Jordan Thomas

In a split role at TE, Thomas finished with 20 catches for 215 yards and four TDs on 27 targets. He had two games of value (4/29/2 and 3/32/1) while receiving one catch or fewer in 12 of his 16 games played. Jordan has a short resume at college (31/311/4) despite offering a nice combination of size (6’6” and 275 lbs.) and speed (4.74 40 yards dash). Thomas needs to build his game from the ground up, which makes him a project at the next level. This season he’ll work as the blocking TE with occasional value in TDs.

Jordan Thomas

Jordan Akins

Over four seasons at the University of Central Florida, Akins caught 81 passes for 1,149 yards and eight TDs while showing some growth in each year. His best year came in 2017 when Jordan caught 32 passes for 515 yards and four TDs. He played WR early in his career in college. Akins lacks blocking skills, and his route running is below NFL standards. His hands grade well, but he’ll need time to develop. In 2018, Jordan caught 17 of his 25 targets for 225 yards and no TDs.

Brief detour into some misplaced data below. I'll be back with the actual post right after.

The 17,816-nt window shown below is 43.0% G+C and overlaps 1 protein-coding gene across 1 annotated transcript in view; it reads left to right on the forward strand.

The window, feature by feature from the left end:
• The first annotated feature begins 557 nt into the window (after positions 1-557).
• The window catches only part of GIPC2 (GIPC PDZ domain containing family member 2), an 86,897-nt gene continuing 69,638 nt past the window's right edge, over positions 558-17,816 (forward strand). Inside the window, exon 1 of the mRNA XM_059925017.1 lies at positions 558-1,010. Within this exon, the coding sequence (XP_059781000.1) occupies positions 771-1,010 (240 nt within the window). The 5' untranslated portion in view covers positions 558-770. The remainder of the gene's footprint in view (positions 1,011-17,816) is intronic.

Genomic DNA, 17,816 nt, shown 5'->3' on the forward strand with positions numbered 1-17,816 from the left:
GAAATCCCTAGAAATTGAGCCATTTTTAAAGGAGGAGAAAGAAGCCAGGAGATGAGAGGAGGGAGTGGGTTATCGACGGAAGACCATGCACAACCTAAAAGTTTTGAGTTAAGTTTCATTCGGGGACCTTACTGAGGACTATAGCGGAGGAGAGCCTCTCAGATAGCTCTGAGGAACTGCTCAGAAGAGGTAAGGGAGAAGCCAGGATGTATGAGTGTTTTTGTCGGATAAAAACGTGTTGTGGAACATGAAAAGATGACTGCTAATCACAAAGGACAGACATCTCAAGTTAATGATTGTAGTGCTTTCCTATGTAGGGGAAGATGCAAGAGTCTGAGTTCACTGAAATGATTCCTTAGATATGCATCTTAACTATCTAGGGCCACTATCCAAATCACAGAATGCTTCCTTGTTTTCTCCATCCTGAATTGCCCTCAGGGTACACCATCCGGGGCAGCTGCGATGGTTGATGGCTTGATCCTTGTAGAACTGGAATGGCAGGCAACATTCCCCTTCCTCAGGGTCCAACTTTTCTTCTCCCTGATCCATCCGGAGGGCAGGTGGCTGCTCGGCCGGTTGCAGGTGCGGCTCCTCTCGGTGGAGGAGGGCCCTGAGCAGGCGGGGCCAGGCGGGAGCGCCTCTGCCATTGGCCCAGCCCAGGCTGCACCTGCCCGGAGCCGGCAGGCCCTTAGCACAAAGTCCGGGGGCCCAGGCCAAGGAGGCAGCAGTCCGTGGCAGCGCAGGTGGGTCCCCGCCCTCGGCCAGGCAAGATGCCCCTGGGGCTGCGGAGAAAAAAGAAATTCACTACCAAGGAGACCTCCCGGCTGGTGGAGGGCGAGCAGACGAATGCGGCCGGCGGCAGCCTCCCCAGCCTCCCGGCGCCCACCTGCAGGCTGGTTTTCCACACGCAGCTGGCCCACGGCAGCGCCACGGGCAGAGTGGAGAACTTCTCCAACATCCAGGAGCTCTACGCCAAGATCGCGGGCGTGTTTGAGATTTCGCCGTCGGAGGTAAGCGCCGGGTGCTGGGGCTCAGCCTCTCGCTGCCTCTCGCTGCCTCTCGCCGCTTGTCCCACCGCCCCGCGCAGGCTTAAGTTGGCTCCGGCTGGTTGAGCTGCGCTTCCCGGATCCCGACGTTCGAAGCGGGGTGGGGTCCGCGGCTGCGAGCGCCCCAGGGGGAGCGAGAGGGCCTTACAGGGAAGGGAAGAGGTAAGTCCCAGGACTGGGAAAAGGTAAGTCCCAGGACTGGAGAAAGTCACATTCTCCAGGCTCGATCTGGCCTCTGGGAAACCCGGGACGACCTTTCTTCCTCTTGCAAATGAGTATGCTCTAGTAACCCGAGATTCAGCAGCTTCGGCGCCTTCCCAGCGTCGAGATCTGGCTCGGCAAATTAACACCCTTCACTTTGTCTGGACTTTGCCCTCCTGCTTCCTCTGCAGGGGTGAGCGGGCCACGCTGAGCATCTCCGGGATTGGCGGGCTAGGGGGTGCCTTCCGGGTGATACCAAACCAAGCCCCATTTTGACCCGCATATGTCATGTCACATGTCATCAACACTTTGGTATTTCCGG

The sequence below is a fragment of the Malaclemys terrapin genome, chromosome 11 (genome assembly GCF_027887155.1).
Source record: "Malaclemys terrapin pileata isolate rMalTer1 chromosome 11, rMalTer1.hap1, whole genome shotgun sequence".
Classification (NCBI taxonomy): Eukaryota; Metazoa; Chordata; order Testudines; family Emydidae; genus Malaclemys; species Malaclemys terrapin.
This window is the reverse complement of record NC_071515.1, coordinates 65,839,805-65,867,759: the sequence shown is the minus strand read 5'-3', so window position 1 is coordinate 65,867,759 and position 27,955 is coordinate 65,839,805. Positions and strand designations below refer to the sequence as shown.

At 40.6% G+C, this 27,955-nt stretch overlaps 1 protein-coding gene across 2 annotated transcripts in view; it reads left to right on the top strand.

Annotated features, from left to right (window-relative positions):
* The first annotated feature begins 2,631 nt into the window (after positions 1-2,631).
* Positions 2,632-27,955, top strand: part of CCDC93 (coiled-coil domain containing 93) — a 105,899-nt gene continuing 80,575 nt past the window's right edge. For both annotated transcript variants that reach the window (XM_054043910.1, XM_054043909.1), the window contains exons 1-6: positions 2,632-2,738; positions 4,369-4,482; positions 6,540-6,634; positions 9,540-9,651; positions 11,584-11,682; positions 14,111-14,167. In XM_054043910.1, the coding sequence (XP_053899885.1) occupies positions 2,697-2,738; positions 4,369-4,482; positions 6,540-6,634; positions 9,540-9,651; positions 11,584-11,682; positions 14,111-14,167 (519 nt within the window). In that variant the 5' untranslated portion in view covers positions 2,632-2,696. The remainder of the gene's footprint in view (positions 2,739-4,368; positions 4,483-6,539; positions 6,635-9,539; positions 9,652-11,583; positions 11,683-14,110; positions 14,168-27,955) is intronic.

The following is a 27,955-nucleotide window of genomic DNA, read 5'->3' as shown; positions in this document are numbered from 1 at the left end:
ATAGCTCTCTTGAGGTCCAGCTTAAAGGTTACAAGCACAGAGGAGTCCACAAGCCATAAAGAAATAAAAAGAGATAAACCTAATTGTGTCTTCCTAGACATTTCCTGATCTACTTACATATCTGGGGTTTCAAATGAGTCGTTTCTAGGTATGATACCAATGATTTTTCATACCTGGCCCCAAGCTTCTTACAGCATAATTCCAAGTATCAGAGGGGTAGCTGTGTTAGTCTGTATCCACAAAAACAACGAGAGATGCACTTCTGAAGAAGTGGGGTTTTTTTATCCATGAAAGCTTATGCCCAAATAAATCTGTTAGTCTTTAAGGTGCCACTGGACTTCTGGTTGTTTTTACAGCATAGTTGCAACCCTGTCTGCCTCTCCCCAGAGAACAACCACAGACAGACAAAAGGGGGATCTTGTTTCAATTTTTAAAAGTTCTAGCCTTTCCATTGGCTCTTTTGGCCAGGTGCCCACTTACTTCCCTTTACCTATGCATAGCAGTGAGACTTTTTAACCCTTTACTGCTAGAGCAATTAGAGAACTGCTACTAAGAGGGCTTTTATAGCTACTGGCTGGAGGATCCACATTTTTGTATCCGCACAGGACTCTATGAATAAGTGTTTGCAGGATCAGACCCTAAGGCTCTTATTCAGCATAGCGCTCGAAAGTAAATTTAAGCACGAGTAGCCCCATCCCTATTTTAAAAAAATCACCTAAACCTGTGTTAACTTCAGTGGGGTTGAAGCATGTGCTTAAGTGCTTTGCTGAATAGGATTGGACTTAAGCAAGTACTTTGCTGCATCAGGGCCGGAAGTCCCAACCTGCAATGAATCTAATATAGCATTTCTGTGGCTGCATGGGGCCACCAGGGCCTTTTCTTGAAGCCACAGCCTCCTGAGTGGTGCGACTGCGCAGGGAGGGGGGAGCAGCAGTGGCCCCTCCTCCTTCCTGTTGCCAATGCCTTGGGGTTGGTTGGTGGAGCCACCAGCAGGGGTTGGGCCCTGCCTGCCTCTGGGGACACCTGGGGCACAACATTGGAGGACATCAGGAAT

Last year the Texans’ TEs caught 64 catches for 745 yards and four TDs on 84 targets. In 2016, Houston looked toward their TEs on a high percentage of plays (113/1079/7 on 172 targets). Houston’s coaching staff will use the TE if they have talent.


Ka’imi Fairbairn

In his second season in the NFL, Fairbairn made a league-leading 37 of his 42 field goal attempts. His leg showed value from long range (7-for-10 over 50 yards) so far in his career while needing growth in his success in extra points (five misses in 76 chances). In 2018, Houston scored 42 TDs while creating 42 FG chances helping Fairbairn to the top spot in kicker scoring. The Texans will score points, and they don’t have a great rushing attack, which should create plenty of scoring chances again this year. Fairbairn should be drafted as top ten kicker in 2019.